In one sentence, the problem caused by teaching reading through sight word memorising and multi-cue guessing: A Reading Recovery teacher commented that one of her boys was at ‘level 17’ in reading books but did not reach the benchmark for the phonics check.

X Video: Alison Clarke illustrates why predictable or repetitive texts are harmful for beginning readers.

X What are decodable texts and why are they important?

Those who recommend teaching children to use a range of word-guessing strategies say that this is necessary because, ''All children are different'', commonly expressed as, ''One size doesn't fit all''. Prof. Pamela Snow's response is, ''This is one of those simplistic truisms that got into the education water and is now difficult to remove. If there’s 7 billion people on this planet, there are not 7 billion different learning needs. Teaching would be impossible if that was the case'' (http://pamelasnow.blogspot.co.uk/2017/08/whos-in-your-reading-instruction-family.html). In his 2006 report, Sir Jim Rose also responded to this very widely held view saying, ''(A)ll beginning readers have to come to terms with the same alphabetic principles if they are to learn to read and write... Moreover, leading edge practice (in synthetic phonics) bears no resemblance to a 'one size fits all' model of teaching and learning, nor does it promote boringly dull, rote learning of phonics.'' (Rose Review 2006 para.34)

''Excluding students identified as “visual/kinesthetic” learners from effective phonics instruction is a bad instructional practice—bad because it is not only not research based, it is actually contradicted by research''(Stanovich p30)

The opaqueness of the English spelling system is another excuse given for teaching with mixed methods: ''In Scottish schools there is a preference for a mixed method which combines the teaching of a vocabulary of sight words with the teaching of the letters and decoding procedures. These methods are well adapted for deep orthographies in which commonly occurring words contain letter structures which are inconsistent with the principles of simple grapheme–phoneme correspondence'' (Seymour/Aro/Erskine) Wyse and Goswami express the same view: ''The phonological complexity of syllable structures in English, coupled with the inconsistent spelling system, mean that direct instruction at levels other than the phoneme may be required in order to become an effective reader'' (Italics added. Wyse/Goswami p.693)  There is no empirical evidence to support this view.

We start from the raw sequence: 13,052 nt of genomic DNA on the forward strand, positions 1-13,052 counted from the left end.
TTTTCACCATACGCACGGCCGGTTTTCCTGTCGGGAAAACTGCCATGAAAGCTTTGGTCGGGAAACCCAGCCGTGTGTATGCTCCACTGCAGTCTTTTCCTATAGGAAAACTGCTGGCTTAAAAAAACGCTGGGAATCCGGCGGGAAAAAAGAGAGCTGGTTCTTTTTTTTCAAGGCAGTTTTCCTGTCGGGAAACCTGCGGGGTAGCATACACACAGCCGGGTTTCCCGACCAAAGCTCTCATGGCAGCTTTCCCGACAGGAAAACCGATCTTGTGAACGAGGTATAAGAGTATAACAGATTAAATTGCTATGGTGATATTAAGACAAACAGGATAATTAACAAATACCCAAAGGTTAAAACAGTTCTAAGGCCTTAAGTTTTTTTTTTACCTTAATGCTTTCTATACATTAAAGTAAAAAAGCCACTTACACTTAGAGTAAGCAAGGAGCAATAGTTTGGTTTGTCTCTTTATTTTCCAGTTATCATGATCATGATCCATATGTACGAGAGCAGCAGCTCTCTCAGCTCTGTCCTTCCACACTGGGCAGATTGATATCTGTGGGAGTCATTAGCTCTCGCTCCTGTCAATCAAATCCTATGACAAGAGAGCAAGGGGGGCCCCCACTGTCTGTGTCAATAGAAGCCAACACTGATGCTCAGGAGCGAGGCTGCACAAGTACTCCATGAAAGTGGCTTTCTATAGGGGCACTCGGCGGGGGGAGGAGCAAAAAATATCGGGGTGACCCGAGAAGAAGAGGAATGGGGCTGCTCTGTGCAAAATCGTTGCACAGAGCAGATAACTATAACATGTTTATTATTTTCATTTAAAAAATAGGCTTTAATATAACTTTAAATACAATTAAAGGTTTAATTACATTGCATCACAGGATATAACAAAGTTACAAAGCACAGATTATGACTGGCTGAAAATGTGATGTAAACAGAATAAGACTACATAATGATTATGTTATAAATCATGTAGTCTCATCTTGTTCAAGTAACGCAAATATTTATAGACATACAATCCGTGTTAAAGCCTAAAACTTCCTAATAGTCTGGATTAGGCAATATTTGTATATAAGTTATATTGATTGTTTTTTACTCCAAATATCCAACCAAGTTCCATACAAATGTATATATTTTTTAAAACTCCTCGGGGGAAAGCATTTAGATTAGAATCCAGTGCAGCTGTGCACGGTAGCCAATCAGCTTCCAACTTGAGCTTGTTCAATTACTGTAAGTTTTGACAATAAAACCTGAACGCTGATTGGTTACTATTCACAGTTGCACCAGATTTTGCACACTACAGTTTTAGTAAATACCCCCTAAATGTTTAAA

Asking children to memorise scores of high frequency words (e.g. Dolch words or the HFWs listed in the government's Letters and Sounds programme) visually, without phonics decoding, is a harmful practice and why no high quality synthetic phonics programme expects children to learn words as logographs. Firstly, because words viewed as whole units form abstract visual patterns which humans find difficult to memorise; examination of different writing systems reveals that the memory limit for whole words is around 2,000-2,500, since no true writing system, past or present, has expected users to memorise more than this number of abstract symbols. When children reach their visual memory limits they will struggle to read texts containing more unusual words if they haven't, in the meantime, been taught or deduced the alphabet code for themselves. Secondly, for most children memorising words seems easy at first and, if its use is encouraged, it will become their main strategy, subverting their phonological abilities and setting up a habit or reflex in the brain which can be hard to shift.

''The secondary curriculum isn't made up of high frequency words. A year 8 who can't decode, even one with a decent sight vocabulary, is likely to flounder'' (Tricia  Millar. Twitter.)

''If children receive contradictory or conflicting instruction, most children prefer to adopt a 'sight word' (whole word) strategy. This seems 'natural', it is easy to do initially, and has some immediate success, that is until visual memory starts to overload...becoming a whole-word (sight-word) reader is not due to low verbal skills, but is a high risk factor in the general population, and something that teachers should curtail at all costs.'' (emphasis in original. D. McGuinness. RRF51 p19)